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Why Kevin McCarthy’s Speaker Bid Was Doomed

Having a conservative track record isn’t everything in the Republican Party. Just ask Donald Trump, who doesn’t have one. Or Rep. Kevin McCarthy, who does. McCarthy decided today not to run for speaker of the House after supposedly having the edge. He faced opposition from the Freedom Caucus, a group of House Republicans who have pushed for a more confrontational approach with Democrats.

McCarthy is in the middle of the House GOP ideologically. Of course, because the GOP as a whole has gotten much more conservative in recent years, that means McCarthy is quite conservative too. But the resistance to electing him speaker wasn’t just about ideology; McCarthy represents a Republican establishment less willing to threaten a government shutdown or refuse to raise the debt ceiling to achieve legislative goals. The split within the party is largely a disagreement over tactics.

The Freedom Caucus1 isn’t composed exclusively of far-right Republicans; many members sit squarely in the GOP’s ideological mainstream. You can see this in the following chart, which shows Freedom Caucus members according to two metrics:

  1. How conservative are they? This is measured by the “first dimension” of DW-Nominate, an algorithm that rates members of Congress on a liberal-conservative scale based on their votes in Congress.
  2. How establishment are they? This is measured by the “second dimension” of DW-Nominate. The second dimension has measured different things over time. Today, the authors of the DW-Nominate system argue that it correlates best with the establishment vs. outsider dynamic.
enten-datalab-mccarthy-1

Clearly, the members of the Freedom Caucus are on the more conservative side of the Republican Party. Notice, however, that its members also tend to be toward the bottom (or anti-establishment) portion of the chart. In fact, the correlation between Freedom Caucus membership and the two different dimensions are nearly equal — in other words, being in the Freedom Caucus is just as much about being anti-establishment as it is about being conservative.

We saw this in action during the speakership vote at the beginning of the year. Again, more conservative Republicans were more likely to vote against Speaker John Boehner, but Republicans with higher anti-establishment scores (toward the bottom of the chart) were also more likely to vote against him.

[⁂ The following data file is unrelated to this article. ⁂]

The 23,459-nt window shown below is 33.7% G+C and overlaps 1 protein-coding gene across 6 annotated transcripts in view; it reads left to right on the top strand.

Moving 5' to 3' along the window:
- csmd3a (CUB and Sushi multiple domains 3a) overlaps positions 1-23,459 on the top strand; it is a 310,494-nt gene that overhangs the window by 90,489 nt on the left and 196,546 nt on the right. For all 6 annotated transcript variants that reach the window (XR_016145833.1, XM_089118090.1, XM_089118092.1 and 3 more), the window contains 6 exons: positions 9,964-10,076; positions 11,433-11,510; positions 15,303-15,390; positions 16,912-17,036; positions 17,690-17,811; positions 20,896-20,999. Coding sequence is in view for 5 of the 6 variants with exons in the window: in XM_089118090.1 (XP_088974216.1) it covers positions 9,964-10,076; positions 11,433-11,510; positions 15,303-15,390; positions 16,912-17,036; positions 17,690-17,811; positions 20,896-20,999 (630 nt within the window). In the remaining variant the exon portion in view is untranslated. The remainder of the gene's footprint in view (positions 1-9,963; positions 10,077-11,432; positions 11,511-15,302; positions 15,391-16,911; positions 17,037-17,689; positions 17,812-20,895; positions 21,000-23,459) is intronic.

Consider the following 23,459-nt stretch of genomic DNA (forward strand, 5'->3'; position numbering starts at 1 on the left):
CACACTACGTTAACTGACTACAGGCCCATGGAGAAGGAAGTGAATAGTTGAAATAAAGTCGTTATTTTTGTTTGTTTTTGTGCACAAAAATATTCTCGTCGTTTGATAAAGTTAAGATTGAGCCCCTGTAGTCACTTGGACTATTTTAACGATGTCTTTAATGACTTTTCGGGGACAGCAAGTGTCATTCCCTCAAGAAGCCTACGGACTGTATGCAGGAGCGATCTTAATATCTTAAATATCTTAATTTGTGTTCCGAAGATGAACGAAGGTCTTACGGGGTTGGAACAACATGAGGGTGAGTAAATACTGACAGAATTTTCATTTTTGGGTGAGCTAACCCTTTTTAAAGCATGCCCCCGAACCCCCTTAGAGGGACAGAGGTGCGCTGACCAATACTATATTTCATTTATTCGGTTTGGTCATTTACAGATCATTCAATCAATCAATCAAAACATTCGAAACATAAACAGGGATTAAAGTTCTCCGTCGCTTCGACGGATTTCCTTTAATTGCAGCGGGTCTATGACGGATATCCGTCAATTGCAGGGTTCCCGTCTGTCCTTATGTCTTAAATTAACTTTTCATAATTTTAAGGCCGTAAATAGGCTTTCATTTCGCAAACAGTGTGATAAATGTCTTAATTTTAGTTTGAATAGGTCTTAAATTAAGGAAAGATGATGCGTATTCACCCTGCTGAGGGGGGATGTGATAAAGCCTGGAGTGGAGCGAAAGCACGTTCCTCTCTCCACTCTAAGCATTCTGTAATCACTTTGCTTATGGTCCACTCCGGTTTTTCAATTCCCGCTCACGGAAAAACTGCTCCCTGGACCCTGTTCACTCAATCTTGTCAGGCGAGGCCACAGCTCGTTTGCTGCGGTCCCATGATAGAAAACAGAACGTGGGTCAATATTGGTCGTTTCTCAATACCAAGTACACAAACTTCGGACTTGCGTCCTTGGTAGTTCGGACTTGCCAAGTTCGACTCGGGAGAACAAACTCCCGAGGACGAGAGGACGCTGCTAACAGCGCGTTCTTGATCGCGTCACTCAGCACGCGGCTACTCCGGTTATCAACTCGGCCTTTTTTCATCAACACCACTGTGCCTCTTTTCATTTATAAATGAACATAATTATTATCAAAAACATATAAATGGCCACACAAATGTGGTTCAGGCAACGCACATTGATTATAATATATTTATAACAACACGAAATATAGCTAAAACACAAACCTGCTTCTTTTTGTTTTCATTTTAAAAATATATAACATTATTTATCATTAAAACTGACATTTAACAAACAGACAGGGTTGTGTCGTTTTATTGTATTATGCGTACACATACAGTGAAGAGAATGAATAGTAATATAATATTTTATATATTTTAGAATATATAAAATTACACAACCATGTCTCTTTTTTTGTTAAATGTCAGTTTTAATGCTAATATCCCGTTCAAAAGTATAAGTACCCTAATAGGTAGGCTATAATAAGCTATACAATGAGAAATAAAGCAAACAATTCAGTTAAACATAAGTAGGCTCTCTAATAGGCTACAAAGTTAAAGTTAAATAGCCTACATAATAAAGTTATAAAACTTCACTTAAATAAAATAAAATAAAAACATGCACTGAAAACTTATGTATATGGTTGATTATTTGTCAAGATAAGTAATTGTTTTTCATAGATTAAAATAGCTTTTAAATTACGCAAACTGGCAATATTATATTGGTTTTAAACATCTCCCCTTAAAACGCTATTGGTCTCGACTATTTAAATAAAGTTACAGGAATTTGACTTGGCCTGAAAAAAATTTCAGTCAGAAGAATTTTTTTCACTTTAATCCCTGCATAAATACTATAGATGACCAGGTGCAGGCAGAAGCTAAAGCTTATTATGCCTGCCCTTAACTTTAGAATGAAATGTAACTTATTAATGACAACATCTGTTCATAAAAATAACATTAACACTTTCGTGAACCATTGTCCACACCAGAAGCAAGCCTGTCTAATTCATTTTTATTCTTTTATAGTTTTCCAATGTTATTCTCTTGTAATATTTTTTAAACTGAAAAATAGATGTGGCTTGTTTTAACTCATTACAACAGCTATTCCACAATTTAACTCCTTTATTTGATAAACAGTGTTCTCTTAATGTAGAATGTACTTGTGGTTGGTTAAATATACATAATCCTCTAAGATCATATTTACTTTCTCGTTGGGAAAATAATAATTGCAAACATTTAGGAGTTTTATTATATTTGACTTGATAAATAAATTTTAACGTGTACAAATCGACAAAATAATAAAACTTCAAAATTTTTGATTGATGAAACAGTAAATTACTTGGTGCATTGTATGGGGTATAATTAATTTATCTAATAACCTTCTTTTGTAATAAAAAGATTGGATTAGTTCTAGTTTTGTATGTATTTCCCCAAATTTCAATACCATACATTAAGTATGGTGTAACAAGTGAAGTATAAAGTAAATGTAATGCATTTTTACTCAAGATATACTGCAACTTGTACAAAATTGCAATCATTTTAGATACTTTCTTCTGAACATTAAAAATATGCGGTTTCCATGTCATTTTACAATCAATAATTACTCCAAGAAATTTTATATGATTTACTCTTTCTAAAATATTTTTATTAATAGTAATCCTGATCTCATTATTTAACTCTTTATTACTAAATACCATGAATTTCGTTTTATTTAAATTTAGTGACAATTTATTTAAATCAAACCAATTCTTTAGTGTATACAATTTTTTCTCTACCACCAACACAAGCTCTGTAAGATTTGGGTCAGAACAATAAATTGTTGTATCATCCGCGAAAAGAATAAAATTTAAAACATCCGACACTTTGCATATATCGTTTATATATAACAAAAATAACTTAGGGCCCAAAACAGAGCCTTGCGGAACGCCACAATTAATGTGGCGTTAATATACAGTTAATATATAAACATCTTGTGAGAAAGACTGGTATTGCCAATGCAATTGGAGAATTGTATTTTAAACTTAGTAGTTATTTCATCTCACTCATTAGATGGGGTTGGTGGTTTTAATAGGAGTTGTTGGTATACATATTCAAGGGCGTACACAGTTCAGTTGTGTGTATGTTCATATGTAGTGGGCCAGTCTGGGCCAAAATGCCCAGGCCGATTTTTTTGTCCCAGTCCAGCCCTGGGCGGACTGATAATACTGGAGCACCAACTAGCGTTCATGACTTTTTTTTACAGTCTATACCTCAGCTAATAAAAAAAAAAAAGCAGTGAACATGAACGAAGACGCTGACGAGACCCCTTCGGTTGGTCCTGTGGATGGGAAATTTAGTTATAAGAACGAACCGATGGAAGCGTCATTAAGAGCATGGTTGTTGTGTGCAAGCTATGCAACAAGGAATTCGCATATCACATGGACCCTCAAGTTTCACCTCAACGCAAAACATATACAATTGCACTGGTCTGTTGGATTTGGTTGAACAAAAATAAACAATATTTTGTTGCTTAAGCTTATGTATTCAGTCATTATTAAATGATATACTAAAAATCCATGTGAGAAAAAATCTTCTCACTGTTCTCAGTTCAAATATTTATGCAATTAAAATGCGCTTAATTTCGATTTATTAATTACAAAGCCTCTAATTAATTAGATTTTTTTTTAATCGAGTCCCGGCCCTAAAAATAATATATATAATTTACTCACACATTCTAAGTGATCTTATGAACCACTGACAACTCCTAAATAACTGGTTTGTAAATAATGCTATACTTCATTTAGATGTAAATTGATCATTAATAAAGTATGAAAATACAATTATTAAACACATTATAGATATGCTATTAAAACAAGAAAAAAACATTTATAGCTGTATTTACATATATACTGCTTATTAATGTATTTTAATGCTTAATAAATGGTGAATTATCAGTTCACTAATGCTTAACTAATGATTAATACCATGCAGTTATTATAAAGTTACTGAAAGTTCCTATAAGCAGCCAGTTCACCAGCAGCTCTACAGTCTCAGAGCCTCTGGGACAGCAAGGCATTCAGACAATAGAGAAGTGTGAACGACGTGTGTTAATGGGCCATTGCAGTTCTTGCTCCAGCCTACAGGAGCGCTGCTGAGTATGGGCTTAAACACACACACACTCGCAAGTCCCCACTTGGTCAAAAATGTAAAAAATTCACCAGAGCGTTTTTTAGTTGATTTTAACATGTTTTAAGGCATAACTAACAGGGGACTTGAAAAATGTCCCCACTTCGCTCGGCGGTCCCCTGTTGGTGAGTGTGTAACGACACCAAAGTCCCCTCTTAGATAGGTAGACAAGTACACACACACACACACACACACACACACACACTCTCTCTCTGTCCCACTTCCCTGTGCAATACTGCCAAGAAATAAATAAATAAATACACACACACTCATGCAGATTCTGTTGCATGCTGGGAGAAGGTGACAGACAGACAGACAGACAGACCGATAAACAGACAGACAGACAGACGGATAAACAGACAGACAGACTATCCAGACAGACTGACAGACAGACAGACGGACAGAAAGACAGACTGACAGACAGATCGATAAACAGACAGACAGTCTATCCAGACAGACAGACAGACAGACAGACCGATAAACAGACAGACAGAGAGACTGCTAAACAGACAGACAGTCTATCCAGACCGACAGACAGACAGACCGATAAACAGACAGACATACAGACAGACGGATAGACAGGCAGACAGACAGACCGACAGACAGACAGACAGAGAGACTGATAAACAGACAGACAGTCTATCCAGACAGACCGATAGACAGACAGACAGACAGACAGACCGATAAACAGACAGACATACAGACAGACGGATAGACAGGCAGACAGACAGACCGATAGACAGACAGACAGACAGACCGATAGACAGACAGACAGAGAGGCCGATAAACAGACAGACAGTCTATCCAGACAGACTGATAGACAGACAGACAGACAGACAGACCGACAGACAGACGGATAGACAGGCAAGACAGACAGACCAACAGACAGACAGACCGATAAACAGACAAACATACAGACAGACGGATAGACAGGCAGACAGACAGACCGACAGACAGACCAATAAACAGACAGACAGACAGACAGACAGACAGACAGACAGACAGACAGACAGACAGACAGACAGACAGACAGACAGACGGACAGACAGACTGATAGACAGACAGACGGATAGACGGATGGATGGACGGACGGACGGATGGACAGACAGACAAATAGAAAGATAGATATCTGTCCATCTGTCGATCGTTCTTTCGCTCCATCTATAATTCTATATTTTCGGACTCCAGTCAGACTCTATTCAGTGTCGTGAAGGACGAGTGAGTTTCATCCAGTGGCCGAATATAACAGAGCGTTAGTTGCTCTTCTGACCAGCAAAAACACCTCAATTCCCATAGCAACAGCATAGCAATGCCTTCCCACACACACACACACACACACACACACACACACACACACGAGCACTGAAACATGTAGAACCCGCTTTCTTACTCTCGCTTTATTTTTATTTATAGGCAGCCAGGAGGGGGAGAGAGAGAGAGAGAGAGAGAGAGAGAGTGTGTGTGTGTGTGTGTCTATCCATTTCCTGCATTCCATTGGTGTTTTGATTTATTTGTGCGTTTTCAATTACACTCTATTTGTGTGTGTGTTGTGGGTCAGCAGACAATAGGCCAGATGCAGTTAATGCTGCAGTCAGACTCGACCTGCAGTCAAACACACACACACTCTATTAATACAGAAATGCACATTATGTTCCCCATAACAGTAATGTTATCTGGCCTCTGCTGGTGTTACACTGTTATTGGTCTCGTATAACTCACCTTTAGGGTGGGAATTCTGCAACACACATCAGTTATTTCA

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The importance of “outsiderness” in the GOP has been evident for a few years. We saw it in votes on the debt ceiling in 2011, the fiscal cliff in 2013, and the budget battles of the last month. As the political scientists who maintain the DW-Nominate system have pointed out about the second dimension: “Although Congress is nearly one-dimensional liberal-conservative, enough stress has built up to clearly divide the Republican Party on many issues.”

If all this sounds familiar, it might be because it’s also playing out in the Republican primary for president. Ben Carson and Trump don’t rank as highly conservative in our ideological rankings as most other 2016 candidates. Nor do they rank as super conservative in the minds of Republican voters. Yet, Trump and Carson currently rank first and second, respectively, in polls of the GOP race. Why? Carson and Trump are outsiders. In FiveThirtyEight’s graphical view of the GOP race, Carson and Trump are far, far away from the establishment.

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Neither Carson nor Trump has ever held elected office. Carson is a soft-spoken, nice guy who doesn’t get entangled playing politics. Trump is the exact opposite: fighting everyone under the sun. Typical politicians are a little bit of each.

The normal rules of politics seem to apply less to the Republican Party each passing day. Carson and Trump’s tenure atop the polls is evidence of that. Boehner came to realize it. And McCarthy apparently figured that out too.

Footnotes

  1. A group of 30 or more mostly conservative Republicans who want to take a more hard-line tone with Democrats.

Harry Enten is a senior political writer and analyst for FiveThirtyEight.

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